21 June - 28 August 2006
Curators: Max Delany, Kyla McFarlane
Texts: Angela Brennan, Max Delany, Elizabeth Newman, Judith Pascale, Amanda Rowell
The Monash University Museum of Art presents a major survey exhibition focusing on the work of leading Australian artist Angela Brennan, to be presented at MUMA in June through August 2006,
Best-known for her colourful abstractions, as well as her irreverent humour, Brennan’s practice encompasses portraiture, text paintings and landscapes. Her beguiling paintings and drawings draw inspiration from diverse realms including formalist abstraction, linguistic philosophy, art history and the unpredictable experience of everyday life. Featuring works from 1975-2006, Angela Brennan: Every morning I wake up on the wrong side of capitalism brings together selected paintings covering the full scope of Angela Brennan’s intriguing oeuvre in its wild abundance and diversity.
Curator Max Delany comments that:
'the title of the exhibition - Every morning I wake up on the wrong side of capitalism - is drawn from one of the artist's paintings, based on a text encountered by Brennan in the anonymous form of graffiti. Whilst some might find the title ironic, given the success that has attended the artist's career, it encapsulates the relationship between the orthodox and unorthodox - the pitting of a lawless subjectivity against the symbolic order that lies at the heart of Angela Brennan's art.'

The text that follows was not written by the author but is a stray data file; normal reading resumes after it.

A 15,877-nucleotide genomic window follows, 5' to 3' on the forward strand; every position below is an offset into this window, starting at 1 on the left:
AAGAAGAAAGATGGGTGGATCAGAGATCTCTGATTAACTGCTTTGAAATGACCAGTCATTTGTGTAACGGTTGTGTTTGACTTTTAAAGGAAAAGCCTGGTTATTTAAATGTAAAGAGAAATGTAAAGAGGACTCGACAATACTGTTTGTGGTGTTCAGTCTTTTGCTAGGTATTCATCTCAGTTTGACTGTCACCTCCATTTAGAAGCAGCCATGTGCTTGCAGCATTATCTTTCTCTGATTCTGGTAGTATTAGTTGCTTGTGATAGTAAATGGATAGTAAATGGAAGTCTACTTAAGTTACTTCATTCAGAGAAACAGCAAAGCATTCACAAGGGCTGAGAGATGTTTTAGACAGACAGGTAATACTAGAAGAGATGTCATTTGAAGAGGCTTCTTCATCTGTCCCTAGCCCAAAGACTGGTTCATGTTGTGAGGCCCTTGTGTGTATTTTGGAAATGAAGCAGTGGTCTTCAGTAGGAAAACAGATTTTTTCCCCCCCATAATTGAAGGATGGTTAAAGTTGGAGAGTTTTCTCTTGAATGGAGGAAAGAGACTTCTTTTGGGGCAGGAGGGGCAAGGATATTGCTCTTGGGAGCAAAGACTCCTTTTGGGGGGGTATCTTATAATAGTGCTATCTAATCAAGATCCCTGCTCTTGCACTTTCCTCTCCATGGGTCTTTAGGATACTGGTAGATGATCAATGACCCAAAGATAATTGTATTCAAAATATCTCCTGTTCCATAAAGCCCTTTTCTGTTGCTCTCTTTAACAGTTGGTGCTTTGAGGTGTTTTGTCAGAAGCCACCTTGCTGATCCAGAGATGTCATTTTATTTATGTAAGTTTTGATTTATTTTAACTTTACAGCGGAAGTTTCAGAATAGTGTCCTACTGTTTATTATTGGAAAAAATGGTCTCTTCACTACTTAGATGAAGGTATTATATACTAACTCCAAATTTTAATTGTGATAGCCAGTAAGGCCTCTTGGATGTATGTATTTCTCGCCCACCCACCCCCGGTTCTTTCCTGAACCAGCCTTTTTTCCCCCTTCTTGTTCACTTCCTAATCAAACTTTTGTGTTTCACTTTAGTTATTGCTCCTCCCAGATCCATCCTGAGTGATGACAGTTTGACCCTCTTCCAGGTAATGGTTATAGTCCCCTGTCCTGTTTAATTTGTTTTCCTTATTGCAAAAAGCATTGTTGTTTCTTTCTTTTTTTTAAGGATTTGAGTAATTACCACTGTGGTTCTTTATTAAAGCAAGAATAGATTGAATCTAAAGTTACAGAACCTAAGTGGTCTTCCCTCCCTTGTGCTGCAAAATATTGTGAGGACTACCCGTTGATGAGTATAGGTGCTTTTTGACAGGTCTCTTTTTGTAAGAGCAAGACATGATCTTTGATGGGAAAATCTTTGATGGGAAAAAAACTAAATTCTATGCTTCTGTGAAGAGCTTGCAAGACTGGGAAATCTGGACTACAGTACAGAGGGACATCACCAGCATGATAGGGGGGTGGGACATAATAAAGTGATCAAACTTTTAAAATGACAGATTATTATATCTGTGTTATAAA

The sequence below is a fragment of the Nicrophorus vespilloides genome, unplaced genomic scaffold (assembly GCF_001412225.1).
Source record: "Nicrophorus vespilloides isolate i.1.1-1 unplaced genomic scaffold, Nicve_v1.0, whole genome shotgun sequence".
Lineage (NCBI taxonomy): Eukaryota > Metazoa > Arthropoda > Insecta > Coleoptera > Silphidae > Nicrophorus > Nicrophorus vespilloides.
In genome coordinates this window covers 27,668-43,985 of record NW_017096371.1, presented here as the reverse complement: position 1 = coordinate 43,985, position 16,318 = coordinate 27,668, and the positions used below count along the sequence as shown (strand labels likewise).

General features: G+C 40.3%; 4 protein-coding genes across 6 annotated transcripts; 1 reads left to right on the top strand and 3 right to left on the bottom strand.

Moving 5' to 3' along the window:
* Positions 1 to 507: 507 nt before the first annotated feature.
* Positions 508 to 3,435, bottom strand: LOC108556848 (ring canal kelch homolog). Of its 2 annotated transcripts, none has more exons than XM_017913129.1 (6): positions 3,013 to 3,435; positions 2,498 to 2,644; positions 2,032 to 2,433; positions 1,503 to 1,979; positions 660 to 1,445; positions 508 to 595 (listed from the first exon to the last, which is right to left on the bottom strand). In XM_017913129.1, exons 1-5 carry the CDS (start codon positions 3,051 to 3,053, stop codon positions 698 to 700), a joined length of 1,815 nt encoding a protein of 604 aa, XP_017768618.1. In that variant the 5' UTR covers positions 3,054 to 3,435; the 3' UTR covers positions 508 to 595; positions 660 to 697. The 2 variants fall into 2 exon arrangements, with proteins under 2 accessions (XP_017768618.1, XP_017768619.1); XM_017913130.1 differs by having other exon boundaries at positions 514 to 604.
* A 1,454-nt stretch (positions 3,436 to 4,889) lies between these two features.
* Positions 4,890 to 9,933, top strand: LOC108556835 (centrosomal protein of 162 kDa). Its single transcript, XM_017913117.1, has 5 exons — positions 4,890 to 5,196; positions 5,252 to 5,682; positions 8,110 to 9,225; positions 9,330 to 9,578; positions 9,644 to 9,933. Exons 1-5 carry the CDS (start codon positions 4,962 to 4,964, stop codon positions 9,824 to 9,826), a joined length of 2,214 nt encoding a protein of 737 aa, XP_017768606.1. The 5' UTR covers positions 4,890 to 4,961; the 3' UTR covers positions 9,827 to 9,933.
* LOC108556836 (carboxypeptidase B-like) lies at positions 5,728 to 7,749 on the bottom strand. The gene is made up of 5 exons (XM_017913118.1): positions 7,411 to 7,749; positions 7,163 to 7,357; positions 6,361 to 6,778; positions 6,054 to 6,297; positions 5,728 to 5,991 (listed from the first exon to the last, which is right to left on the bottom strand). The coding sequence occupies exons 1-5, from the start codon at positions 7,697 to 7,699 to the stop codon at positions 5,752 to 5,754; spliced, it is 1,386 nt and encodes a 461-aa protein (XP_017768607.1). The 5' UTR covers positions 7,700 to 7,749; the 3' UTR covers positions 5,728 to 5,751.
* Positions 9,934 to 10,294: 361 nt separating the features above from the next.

Artist and psychoanalyst Lizzy Newman writes in her catalogue essay of the complexity and playfulness that is integral to Brennan’s practice:
‘…painting is at the same time trash and treasure… Art usually captures both these extremes – the repudiated and the lauded – in the one moment. That’s because art is a way of mediating or articulating our relationship to something primordial, horrifying, longed for and repressed. As artists we take a little thing – it might be almost nothing – and elevate it tothe status of something, something with stature, something with dignity. Having done so, art nevertheless points to its excluded and traumatic real. I guess this is why art can make us anxious, if not embarrassed or uncomfortable.'